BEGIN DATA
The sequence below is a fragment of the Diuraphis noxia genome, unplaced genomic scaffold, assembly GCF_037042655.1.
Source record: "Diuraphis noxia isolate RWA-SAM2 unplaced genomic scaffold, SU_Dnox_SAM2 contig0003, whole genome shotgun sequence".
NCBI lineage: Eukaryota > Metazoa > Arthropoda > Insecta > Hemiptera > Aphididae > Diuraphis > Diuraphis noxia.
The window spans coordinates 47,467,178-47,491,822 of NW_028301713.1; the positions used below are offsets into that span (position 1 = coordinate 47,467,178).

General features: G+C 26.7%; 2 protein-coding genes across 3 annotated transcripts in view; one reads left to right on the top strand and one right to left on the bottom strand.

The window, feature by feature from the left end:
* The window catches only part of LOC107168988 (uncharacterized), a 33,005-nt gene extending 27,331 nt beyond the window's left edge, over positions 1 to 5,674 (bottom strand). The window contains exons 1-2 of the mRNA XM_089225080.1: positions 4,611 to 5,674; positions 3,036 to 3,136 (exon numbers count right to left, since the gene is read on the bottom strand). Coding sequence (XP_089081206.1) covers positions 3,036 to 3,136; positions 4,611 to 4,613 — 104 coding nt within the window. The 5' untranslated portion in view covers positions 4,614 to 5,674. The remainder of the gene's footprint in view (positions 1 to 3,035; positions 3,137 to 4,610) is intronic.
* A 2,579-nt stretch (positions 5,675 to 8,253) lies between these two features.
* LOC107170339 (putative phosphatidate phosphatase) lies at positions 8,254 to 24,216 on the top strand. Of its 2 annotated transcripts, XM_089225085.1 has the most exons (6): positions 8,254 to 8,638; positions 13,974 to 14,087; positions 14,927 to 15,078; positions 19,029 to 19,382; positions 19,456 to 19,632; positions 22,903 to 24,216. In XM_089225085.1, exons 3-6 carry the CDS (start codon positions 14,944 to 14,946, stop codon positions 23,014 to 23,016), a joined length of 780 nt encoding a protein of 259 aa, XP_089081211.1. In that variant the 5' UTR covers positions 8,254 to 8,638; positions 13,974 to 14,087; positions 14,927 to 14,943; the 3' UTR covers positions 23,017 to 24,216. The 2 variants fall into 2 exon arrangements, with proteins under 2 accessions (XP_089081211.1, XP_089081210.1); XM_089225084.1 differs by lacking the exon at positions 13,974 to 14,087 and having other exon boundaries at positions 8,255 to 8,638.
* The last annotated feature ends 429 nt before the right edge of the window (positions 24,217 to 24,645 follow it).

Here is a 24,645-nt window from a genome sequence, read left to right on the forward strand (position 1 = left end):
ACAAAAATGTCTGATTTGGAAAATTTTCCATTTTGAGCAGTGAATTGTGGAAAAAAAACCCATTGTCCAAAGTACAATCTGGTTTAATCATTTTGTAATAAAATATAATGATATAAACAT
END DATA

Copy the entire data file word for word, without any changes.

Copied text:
The sequence below is a fragment of the Diuraphis noxia genome, unplaced genomic scaffold, assembly GCF_037042655.1.
Source record: "Diuraphis noxia isolate RWA-SAM2 unplaced genomic scaffold, SU_Dnox_SAM2 contig0003, whole genome shotgun sequence".
NCBI lineage: Eukaryota > Metazoa > Arthropoda > Insecta > Hemiptera > Aphididae > Diuraphis > Diuraphis noxia.
The window spans coordinates 47,467,178-47,491,822 of NW_028301713.1; the positions used below are offsets into that span (position 1 = coordinate 47,467,178).

General features: G+C 26.7%; 2 protein-coding genes across 3 annotated transcripts in view; one reads left to right on the top strand and one right to left on the bottom strand.

The window, feature by feature from the left end:
* The window catches only part of LOC107168988 (uncharacterized), a 33,005-nt gene extending 27,331 nt beyond the window's left edge, over positions 1 to 5,674 (bottom strand). The window contains exons 1-2 of the mRNA XM_089225080.1: positions 4,611 to 5,674; positions 3,036 to 3,136 (exon numbers count right to left, since the gene is read on the bottom strand). Coding sequence (XP_089081206.1) covers positions 3,036 to 3,136; positions 4,611 to 4,613 — 104 coding nt within the window. The 5' untranslated portion in view covers positions 4,614 to 5,674. The remainder of the gene's footprint in view (positions 1 to 3,035; positions 3,137 to 4,610) is intronic.
* A 2,579-nt stretch (positions 5,675 to 8,253) lies between these two features.
* LOC107170339 (putative phosphatidate phosphatase) lies at positions 8,254 to 24,216 on the top strand. Of its 2 annotated transcripts, XM_089225085.1 has the most exons (6): positions 8,254 to 8,638; positions 13,974 to 14,087; positions 14,927 to 15,078; positions 19,029 to 19,382; positions 19,456 to 19,632; positions 22,903 to 24,216. In XM_089225085.1, exons 3-6 carry the CDS (start codon positions 14,944 to 14,946, stop codon positions 23,014 to 23,016), a joined length of 780 nt encoding a protein of 259 aa, XP_089081211.1. In that variant the 5' UTR covers positions 8,254 to 8,638; positions 13,974 to 14,087; positions 14,927 to 14,943; the 3' UTR covers positions 23,017 to 24,216. The 2 variants fall into 2 exon arrangements, with proteins under 2 accessions (XP_089081211.1, XP_089081210.1); XM_089225084.1 differs by lacking the exon at positions 13,974 to 14,087 and having other exon boundaries at positions 8,255 to 8,638.
* The last annotated feature ends 429 nt before the right edge of the window (positions 24,217 to 24,645 follow it).

Here is a 24,645-nt window from a genome sequence, read left to right on the forward strand (position 1 = left end):
ACAAAAATGTCTGATTTGGAAAATTTTCCATTTTGAGCAGTGAATTGTGGAAAAAAAACCCATTGTCCAAAGTACAATCTGGTTTAATCATTTTGTAATAAAATATAATGATATAAACAT